The Peace That Has Been Made: What Easter Says to Self-Injury

A lot of people associate Easter time with bunnies and eggs, sunrise services and songs, a cross and an empty tomb.

I have all of those associations too. But I also associate Easter time with something else: self-injury — and the freedom from self-injury that I believe God offers through the death and resurrection of Christ Jesus.

I first made this connection in 2010 when I watched a DVD of Rob Bell’s 2007 lecture “The Gods Aren’t Angry” (which you should either download by clicking on “The Gods Aren’t Angry,” borrow from me if you know me in person, or at LEAST look up on YouTube). Through the course of his talk, Bell traces the role of ritual sacrifice through thousands of years of history (taking a more thematic than detailed approach of course).

In the Old Testament and in other books of its time, Bell describes, people sacrificed bulls, cows, goats, and lambs to win the favor of the gods. Old Testament history books like Leviticus specify the regulations that guided the peoples’ sacrifices. Throughout these regulations, there’s a theme of shedding blood to win the favor of the gods.

Sometimes that shedding of blood crossed over from people shedding their animals‘ blood to shedding their own. It would take a lot more time and space than I have now to investigate examples of self-injury in religions and cultures throughout history, but a glance at Wikipedia’s page on flagellation gives a glimpse into self-injurious practices that have existed in Graeco-Roman mythology, Judaism, Christianity, and Islam. Today, too, people harm themselves in a number of ways — cutting, scratching, burning, hair-pulling. Even such behaviors as depriving ourselves of sleep or food unless we do enough work or lose enough weight can be signs that we think we are not enough and deserve punishment.

Bell says, after sharing a brief story of a high school girl who sometimes cuts herself: “The prophets of Baal cut themselves 3,000 years ago in the land of Canaan, and now this girl who’s in high school takes part in a ritual that’s thousands of years old.”

Many girls and boys, women and men, in high school or college or any other stage of life take part in a ritual that’s thousands of years old. In fact, according to To Write Love on Her Arms, 14-24% of youth and young adults have self-injured at least once.

14-24% of youth and young adults have felt so defective, dirty, and weak (psychologist Leon Wurmser’s triad of what causes shame) that they felt punishment was necessary — so necessary that they would take it upon themselves to make that punishment happen.

The big-picture story of the Bible is that we actually are defective, dirty, and weak, and punishment actually is necessary…but, as Easter time reminds us, Christ Jesus willingly took that punishment for us. For “he was pierced for our transgressions, he was crushed for our iniquities; the punishment that brought us peace was on him, and by his wounds we are healed” (Isaiah 53:5). To be more specific, shedding of blood actually is necessary…but Christ Jesus shed his blood for us. For, “now in Christ Jesus you who once were far away have been brought near by the blood of Christ. For he himself is our peace, who has made the two groups one and has destroyed the barrier, the dividing wall of hostility, by setting aside in his flesh the law with its commands and regulations” (Ephesians 2:13-14).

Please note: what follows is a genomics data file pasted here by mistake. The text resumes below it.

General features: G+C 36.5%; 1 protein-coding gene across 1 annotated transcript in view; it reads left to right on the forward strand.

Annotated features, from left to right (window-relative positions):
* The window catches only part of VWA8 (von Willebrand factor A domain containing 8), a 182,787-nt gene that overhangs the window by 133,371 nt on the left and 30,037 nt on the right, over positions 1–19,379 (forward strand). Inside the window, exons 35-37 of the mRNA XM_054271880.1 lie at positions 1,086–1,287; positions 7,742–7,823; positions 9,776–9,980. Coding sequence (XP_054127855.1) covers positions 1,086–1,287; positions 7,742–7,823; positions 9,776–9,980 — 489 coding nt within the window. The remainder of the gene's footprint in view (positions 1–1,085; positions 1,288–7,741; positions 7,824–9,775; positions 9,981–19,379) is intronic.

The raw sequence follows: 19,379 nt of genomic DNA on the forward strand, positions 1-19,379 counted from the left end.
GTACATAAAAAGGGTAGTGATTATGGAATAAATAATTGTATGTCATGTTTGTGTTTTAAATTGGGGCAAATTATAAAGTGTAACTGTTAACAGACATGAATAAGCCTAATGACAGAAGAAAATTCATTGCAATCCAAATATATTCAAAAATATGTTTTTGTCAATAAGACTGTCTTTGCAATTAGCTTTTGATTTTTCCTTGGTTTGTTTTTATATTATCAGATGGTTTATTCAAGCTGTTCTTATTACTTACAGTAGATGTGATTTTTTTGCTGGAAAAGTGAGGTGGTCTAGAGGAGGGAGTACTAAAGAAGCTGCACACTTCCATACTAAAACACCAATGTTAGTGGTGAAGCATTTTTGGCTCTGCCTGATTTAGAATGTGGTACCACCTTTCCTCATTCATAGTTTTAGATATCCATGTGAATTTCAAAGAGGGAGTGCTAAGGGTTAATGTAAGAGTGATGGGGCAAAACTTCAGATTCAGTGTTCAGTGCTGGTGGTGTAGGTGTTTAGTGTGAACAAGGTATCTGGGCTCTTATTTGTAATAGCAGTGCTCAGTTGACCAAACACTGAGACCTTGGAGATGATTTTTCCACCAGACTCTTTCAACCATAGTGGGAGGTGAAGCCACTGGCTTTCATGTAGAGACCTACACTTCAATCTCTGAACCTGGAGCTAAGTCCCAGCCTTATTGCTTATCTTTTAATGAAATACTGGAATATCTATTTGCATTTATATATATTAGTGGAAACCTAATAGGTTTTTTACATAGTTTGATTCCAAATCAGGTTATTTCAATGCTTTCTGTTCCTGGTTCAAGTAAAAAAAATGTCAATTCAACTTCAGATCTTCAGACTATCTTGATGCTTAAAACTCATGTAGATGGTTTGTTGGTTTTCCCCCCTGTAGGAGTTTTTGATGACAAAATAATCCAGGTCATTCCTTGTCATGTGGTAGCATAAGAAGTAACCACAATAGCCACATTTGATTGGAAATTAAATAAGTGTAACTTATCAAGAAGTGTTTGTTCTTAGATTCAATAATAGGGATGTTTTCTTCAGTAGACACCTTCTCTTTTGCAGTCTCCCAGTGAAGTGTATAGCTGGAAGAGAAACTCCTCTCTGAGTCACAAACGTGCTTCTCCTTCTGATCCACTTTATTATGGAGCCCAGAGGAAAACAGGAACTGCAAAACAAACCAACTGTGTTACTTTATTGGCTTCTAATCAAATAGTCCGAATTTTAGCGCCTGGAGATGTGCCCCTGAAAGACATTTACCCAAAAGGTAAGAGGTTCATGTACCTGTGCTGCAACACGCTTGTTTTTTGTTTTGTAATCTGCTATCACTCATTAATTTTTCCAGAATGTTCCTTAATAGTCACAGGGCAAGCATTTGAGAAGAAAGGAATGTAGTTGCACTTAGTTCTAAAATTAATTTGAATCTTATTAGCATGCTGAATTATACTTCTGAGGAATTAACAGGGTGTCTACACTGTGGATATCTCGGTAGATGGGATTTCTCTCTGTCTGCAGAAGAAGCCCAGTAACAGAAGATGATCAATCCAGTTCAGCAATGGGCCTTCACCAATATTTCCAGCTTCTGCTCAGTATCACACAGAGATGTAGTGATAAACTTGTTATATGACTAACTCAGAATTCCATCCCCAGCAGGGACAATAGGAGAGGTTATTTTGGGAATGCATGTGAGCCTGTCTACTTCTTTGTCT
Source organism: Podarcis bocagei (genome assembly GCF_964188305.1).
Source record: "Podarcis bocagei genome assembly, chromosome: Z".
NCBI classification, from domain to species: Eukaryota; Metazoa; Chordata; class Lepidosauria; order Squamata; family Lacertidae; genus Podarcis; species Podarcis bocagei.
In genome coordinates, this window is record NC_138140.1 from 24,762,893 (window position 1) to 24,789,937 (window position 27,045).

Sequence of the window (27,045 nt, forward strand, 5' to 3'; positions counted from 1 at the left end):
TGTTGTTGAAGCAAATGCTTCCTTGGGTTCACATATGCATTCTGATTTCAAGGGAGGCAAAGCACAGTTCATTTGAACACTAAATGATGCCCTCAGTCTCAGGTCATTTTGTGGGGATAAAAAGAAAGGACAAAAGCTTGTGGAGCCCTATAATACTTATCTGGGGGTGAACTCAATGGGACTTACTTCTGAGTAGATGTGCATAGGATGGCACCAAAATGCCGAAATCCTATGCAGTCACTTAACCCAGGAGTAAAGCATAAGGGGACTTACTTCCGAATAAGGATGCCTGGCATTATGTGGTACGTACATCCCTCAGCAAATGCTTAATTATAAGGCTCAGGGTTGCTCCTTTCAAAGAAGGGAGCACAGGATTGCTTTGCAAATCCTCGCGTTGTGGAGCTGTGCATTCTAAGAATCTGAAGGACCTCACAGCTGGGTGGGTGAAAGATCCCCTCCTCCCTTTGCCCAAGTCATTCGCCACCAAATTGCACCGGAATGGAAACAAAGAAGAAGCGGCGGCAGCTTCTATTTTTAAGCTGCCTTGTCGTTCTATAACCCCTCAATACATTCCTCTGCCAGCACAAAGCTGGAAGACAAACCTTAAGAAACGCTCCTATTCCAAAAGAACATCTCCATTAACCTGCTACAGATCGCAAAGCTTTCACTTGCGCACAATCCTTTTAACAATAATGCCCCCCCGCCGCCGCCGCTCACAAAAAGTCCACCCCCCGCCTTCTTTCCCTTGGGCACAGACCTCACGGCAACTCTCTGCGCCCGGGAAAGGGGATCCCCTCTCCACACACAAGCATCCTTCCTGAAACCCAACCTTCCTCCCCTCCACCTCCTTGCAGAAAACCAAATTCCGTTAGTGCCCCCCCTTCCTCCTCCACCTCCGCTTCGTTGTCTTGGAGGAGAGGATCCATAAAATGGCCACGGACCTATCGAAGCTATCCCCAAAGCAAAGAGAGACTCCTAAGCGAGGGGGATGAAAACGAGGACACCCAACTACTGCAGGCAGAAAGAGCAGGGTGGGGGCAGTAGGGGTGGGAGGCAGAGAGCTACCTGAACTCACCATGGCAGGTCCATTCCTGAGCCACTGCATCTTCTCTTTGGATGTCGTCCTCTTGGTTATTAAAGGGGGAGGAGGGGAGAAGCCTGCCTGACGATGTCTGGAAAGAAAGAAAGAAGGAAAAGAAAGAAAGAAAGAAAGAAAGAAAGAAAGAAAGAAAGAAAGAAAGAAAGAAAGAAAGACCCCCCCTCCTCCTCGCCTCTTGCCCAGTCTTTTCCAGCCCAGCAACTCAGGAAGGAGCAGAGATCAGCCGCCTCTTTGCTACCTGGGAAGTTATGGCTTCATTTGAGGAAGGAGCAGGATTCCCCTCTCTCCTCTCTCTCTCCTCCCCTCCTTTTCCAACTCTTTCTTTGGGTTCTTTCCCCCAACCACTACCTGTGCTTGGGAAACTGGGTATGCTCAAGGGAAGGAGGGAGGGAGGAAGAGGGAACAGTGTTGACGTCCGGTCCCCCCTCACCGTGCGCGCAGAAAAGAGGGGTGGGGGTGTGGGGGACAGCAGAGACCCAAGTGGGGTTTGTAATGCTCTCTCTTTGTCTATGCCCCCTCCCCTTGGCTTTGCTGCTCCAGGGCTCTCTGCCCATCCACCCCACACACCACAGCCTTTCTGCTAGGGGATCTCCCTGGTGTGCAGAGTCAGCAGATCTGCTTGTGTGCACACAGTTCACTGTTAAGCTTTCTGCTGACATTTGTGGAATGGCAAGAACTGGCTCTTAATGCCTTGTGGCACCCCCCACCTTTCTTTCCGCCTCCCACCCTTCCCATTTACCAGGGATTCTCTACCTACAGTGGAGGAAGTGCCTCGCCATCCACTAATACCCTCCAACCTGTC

At one point in his talk, Rob Bell shares this anecdote:

“A friend of mine struggled with ending his life for an extended period of time. For years on end, he struggled with, ‘Why don’t I just end it?’ And he would stare at his wrist and think, ‘I could just slice right here, and it would be over.’…Well, several years ago he had an encounter with the resurrected Christ. In the depths of his pain and torment, he met the resurrected Christ, who knows something about pain and torment. And he had this experience in which the ground of his being shifted from stress, from worry, from shame…to love, to peace, to trust. He had an experience with the resurrected Christ that absolutely, profoundly altered the whole way he sees everything. Soon after that, he got a tattoo of a cross right here [motions to wrist] and now every time he looks down at his wrist, which was previously a place of temptation…he is reminded of the peace that has been made.

That friend’s story reminds me, in a couple ways, of my own.
Thankfully, I’ve never really wanted to end my life. But I did cut my wrist once. Just once. Needless to say, when I went to church the next day and reached out a bandaged hand to receive a little piece of bread and little cup of wine and sang “Sin had left a crimson stain / He washed it white as snow,” I too met the resurrected Christ, who knows something about pain and torment. I too had an experience with the resurrected Christ that absolutely, profoundly altered the whole way I see everything. And, actually, like the friend in Bell’s story, I too have a tattoo on my wrist — of the Greek word for grace — and now every time I look down at my wrist I am reminded of the peace that has been made.
That’s it. Because Christ died, peace has been made. And, because Christ came back to life, he is able to live in any who trust in him and able to be that peace for you and me forever. 
 
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Note: This is a big subject. If it triggered any questions, thoughts, or distress, please reach out to me (keeping in mind that I’m not a trained mental health professional), to someone else, or to any of the resources recommended by To Write Love on Her Arms.
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